Meet the new QAnon caucus in Congress

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Not one but two Republicans who support the dangerous and baseless conspiracy theory were elected to Congress.

QAnon sympathizers Marjorie Taylor Greene of Georgia and Lauren Boebert of Colorado were declared winners in their U.S. congressional races — meaning two people who believe in the baseless conspiracy theory deemed a domestic terror threat by the FBI will join the GOP caucus.

To be sure, nearly two dozen other QAnon believers also ran for Congress and lost — like Lauren Witzke, who failed in bid to oust Democratic Sen. Chris Coons in Delaware.

But Greene and Boebert's victories ensure there will now be a vocal duo of Republican lawmakers who believe in the pro-Trump conspiracy theory alleging, among other things, that there is a cabal of Democratic pedophiles and satan worshippers who are trying to take him down.

Despite the FBI saying the movement presents a threat to Americans, Republicans have welcomed QAnon supporters into their coalition this cycle.

Republican leaders embraced Greene — who has also made racist, Islamophobic, and antisemitic comments publicly.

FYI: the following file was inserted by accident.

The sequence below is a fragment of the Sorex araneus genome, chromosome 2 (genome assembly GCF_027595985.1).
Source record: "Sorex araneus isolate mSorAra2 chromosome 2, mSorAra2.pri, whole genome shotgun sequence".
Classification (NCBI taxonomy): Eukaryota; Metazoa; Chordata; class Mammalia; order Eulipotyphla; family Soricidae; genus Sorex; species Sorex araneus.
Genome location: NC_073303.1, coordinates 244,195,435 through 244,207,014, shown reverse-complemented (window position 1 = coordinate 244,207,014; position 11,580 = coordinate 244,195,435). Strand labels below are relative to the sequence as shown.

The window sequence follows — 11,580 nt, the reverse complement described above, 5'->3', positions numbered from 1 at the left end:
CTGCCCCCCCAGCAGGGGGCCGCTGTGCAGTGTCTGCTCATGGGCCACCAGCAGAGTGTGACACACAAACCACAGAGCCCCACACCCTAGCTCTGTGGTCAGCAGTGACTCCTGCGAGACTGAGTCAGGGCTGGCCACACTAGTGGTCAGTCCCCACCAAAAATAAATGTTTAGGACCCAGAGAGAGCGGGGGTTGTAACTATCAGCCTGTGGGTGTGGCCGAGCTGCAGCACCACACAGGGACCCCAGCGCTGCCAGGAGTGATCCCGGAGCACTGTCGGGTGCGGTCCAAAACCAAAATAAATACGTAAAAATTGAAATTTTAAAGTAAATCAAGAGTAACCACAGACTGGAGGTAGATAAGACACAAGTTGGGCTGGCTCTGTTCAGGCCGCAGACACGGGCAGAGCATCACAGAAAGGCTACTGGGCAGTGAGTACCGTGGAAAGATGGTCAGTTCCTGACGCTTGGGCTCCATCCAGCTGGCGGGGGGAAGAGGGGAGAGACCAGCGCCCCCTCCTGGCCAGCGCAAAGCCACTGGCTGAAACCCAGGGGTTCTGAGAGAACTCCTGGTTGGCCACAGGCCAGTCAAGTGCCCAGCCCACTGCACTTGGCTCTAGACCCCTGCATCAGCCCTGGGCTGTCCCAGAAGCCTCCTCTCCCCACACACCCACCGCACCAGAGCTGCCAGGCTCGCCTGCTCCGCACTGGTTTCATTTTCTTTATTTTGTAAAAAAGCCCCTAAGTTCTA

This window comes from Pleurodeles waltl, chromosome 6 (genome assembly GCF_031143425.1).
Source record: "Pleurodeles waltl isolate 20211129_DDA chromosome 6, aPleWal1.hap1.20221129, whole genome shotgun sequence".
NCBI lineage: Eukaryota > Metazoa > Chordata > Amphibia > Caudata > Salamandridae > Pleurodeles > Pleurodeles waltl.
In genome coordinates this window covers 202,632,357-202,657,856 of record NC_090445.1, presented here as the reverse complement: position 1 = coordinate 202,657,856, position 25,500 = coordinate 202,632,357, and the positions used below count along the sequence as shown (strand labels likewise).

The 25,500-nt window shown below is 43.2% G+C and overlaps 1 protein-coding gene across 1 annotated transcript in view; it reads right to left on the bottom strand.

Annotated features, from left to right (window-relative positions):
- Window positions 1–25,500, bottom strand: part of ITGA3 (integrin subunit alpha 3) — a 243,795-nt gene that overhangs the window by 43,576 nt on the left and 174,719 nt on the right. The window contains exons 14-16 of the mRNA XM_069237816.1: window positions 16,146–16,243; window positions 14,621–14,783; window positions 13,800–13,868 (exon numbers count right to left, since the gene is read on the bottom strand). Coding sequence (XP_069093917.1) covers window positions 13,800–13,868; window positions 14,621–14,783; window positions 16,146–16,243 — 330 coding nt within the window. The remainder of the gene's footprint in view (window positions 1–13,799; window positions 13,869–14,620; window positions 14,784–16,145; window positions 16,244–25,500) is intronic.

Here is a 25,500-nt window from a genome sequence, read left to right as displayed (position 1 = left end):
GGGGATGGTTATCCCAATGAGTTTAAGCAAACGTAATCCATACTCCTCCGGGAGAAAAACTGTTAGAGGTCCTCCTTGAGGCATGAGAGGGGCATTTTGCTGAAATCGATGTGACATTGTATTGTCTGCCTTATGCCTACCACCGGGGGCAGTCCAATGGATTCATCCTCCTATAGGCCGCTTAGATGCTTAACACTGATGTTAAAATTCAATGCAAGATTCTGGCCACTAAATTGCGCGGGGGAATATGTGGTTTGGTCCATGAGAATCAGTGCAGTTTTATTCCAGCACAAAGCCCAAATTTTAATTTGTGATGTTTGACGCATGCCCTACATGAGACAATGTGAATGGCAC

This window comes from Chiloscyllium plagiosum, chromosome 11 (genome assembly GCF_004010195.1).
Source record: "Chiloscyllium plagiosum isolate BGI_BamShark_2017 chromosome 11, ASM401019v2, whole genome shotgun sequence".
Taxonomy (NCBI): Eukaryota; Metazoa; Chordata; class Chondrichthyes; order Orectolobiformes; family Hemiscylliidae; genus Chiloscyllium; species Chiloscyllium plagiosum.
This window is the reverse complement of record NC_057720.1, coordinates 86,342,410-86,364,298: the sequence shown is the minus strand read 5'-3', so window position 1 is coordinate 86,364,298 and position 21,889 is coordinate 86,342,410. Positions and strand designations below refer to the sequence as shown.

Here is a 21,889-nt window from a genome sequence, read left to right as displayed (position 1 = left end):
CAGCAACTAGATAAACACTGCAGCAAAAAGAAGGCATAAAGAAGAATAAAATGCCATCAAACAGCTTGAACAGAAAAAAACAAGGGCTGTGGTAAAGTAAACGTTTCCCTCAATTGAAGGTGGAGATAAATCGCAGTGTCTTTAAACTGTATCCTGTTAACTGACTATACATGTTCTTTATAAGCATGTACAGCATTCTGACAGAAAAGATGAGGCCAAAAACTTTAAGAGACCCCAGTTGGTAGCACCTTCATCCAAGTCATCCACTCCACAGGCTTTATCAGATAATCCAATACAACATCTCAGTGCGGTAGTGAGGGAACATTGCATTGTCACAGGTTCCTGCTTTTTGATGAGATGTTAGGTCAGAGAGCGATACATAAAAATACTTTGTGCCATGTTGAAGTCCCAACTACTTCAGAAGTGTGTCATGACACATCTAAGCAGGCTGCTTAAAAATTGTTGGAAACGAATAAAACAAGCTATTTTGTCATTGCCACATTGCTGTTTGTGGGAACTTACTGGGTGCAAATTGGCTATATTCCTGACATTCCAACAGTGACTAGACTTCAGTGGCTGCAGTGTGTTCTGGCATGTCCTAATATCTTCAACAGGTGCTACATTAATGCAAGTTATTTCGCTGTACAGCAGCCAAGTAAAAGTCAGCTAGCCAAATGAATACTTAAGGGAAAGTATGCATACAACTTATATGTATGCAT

Trump himself called Greene a "future Republican Star" and "a real WINNER!"

Sen. Kelly Loeffler (R-GA), who now finds herself in a runoff to win the seat she was appointed to, celebrated her endorsement from Greene.

And Sen. Cory Gardner, the Colorado Republican who lost reelection Tuesday night, campaigned with Boebert in his failed race.

Meanwhile, the National Republican Campaign Committee — which seeks to elect Republicans to the House — ran ads against New Jersey Democratic Rep. Tom Malinowski that were clearly targeted to QAnon supporters. Those ads led Malinowski to receive death threats. (Malinowski won reelection despite the GOP ads.)

What's more, a number of House Republicans refused to vote for a resolution in the House that condemned the dangerous conspiracy theory.

Ultimately, the fact that QAnon supporters are now in the House and embraced by GOP leaders will give legitimacy to the conspiracy theory, which continues to spread on social media.

Published with permission of The American Independent Foundation.